District Students Write Writers
Published on Friday, May 11, 2012 - 2:50pm
While it may seem strange for a student to write a letter to Anne Frank, at the DC Public Library it's rewarded. This Saturday, eight students will be honored at the Martin Luther King Jr. Memorial Library as winners in the 2012 Letters About Literature writing contest.
Sponsored by the Center for the Book in the Library of Congress, the DC Public Library, and Target, the Letters About Literature contest challenges students to write a letter to an author discussing how that author’s book changed their world view. The essays were judged in three groups: level one for grades 4-6; level two for grades 7-8; and level three for grades 9-12.
“When a student tells an author about how a book impacted their way of thinking, they will see the value and fun of reading,” said Ginnie Cooper, chief librarian for the District of Columbia. “Instead of being an assignment, reading becomes a way for students to discover themselves. Encouraging this exploration is one of the most important ways that the library promotes literacy.”
Middle school student Daphne Wilhelm-Demakas wrote Anne Frank asking, "What if you had grown up like a normal child? What if all your life you could have walked outside, finished school, made friends, gotten a job, and been that thing that people call normal?” Daphne’s letter goes on to talk about what she learned about her life from “The Diary of Anne Frank.”
This year, 59 students from 15 schools participated in the contest. Winning students received Target gift cards and Amazon.com.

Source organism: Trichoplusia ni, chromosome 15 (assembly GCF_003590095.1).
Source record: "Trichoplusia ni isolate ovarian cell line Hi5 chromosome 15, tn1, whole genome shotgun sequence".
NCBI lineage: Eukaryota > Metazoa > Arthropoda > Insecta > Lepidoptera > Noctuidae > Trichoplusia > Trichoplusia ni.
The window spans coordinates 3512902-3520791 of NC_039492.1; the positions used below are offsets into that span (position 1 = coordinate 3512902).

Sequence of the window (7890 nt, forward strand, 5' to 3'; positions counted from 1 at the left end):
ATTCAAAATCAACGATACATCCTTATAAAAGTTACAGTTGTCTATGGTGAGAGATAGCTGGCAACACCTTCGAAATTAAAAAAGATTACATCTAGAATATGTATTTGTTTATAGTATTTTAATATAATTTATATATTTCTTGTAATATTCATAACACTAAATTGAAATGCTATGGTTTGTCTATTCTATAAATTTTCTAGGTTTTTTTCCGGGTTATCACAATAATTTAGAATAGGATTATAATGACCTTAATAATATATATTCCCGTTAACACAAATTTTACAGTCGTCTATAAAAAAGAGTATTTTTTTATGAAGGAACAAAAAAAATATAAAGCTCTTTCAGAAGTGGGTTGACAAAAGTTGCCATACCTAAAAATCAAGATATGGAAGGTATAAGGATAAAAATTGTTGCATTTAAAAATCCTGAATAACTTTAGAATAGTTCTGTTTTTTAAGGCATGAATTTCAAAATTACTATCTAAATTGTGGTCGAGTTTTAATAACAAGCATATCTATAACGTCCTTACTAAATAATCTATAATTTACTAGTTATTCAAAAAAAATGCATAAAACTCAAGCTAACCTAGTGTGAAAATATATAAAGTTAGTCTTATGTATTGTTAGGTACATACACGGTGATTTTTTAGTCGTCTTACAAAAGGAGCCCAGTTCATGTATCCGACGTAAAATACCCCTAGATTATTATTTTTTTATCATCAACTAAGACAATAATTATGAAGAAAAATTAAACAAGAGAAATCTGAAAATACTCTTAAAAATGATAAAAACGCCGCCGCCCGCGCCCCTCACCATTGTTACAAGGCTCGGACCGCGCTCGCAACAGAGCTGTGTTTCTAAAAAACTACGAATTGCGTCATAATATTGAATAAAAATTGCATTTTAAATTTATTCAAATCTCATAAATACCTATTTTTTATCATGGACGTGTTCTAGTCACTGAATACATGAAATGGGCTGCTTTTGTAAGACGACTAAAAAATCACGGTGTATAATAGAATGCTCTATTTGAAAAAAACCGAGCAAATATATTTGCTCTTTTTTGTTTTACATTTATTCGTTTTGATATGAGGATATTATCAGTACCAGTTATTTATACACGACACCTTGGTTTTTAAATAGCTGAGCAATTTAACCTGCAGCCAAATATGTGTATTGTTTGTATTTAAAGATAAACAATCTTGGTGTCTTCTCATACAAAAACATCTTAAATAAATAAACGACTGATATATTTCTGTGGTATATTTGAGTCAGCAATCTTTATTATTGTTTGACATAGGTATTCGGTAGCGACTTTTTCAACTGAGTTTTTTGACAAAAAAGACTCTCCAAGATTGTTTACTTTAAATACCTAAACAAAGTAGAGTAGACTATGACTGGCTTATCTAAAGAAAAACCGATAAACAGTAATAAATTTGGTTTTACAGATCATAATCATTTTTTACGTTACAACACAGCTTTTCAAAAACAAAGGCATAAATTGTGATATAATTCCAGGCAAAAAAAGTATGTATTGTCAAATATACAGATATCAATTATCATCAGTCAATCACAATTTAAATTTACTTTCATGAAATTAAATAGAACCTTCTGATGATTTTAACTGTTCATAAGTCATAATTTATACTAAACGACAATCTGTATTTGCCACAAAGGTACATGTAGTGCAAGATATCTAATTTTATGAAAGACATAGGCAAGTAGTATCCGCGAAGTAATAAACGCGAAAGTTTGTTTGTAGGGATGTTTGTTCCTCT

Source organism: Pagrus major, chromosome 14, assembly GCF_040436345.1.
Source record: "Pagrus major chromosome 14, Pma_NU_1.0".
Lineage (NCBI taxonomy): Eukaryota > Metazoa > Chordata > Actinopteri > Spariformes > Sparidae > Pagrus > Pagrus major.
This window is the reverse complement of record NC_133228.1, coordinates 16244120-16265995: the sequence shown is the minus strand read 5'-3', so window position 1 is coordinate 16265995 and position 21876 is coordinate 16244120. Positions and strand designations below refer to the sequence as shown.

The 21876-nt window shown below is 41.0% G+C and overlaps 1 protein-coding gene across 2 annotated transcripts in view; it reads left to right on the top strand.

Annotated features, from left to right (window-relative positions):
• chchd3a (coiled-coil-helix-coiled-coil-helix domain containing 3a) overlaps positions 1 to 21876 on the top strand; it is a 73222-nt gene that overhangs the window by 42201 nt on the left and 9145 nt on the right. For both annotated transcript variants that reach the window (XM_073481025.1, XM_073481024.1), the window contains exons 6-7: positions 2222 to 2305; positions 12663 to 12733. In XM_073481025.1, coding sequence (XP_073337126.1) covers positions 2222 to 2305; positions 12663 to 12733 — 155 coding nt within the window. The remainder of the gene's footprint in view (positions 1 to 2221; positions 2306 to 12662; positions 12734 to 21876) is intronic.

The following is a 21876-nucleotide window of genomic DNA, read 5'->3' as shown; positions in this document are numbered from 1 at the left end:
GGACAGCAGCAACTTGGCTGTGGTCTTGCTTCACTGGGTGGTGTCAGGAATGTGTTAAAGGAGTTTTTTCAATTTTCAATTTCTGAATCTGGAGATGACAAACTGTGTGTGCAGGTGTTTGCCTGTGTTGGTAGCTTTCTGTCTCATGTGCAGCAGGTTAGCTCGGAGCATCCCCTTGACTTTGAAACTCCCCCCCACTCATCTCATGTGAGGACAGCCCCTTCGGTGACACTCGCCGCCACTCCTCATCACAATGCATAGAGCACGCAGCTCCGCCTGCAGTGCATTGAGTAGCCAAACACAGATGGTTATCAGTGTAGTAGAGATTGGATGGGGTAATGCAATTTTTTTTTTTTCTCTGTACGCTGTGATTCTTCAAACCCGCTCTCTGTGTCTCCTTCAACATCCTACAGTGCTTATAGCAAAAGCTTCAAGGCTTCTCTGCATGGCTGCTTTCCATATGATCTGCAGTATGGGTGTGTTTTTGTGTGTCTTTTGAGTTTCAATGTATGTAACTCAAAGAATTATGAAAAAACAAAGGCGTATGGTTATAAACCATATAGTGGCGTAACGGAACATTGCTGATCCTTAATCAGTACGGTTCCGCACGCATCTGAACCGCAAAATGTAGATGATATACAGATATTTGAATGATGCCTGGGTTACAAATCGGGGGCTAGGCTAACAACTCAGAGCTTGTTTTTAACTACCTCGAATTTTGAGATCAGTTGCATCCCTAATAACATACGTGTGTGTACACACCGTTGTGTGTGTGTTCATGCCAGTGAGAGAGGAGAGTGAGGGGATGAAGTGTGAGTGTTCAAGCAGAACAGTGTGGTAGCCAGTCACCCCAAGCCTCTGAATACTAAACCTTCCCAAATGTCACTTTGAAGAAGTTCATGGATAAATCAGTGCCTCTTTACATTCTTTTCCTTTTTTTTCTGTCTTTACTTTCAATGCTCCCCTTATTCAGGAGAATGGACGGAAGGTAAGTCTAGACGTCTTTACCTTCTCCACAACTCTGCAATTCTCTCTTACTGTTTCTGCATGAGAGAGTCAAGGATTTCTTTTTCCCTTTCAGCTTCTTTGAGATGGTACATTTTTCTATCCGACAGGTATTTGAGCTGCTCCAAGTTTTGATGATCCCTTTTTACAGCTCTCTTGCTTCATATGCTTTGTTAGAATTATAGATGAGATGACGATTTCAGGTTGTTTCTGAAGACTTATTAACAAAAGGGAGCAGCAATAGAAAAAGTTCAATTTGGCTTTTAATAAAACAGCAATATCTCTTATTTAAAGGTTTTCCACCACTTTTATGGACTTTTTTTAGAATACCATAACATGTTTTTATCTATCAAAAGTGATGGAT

This Year’s Winners
1st Place – Tori Griffin
2nd Place – Elizabeth Wells
3rd Place – Claire Hodges
1st Place – Daphne Wilhem-Demekas
2nd Place – Domonic Haire
3rd Place – Emilie Kerstens
1st Place – Alexandra Richard- son
2nd Place – Maya Wesby
About Letters About Literature
About The Center for the Book
The Center for the Book was established in 1977 as a public-private partnership to use the resources of the Library of Congress to stimulate public interest in books and reading. The DC Public Library is the District of Columbia’s state center for the book. For information about its activities and national reading promotion networks, visit www.loc.gov/cfbook.
Target Stores, along with its parent company Target Corporation (NYSE:TGT), gives back more than $2 million a week to its local communities through grants and special programs. Since opening its first store in 1962, Target has partnered with nonprofit organizations, guests and team members to help meet community needs.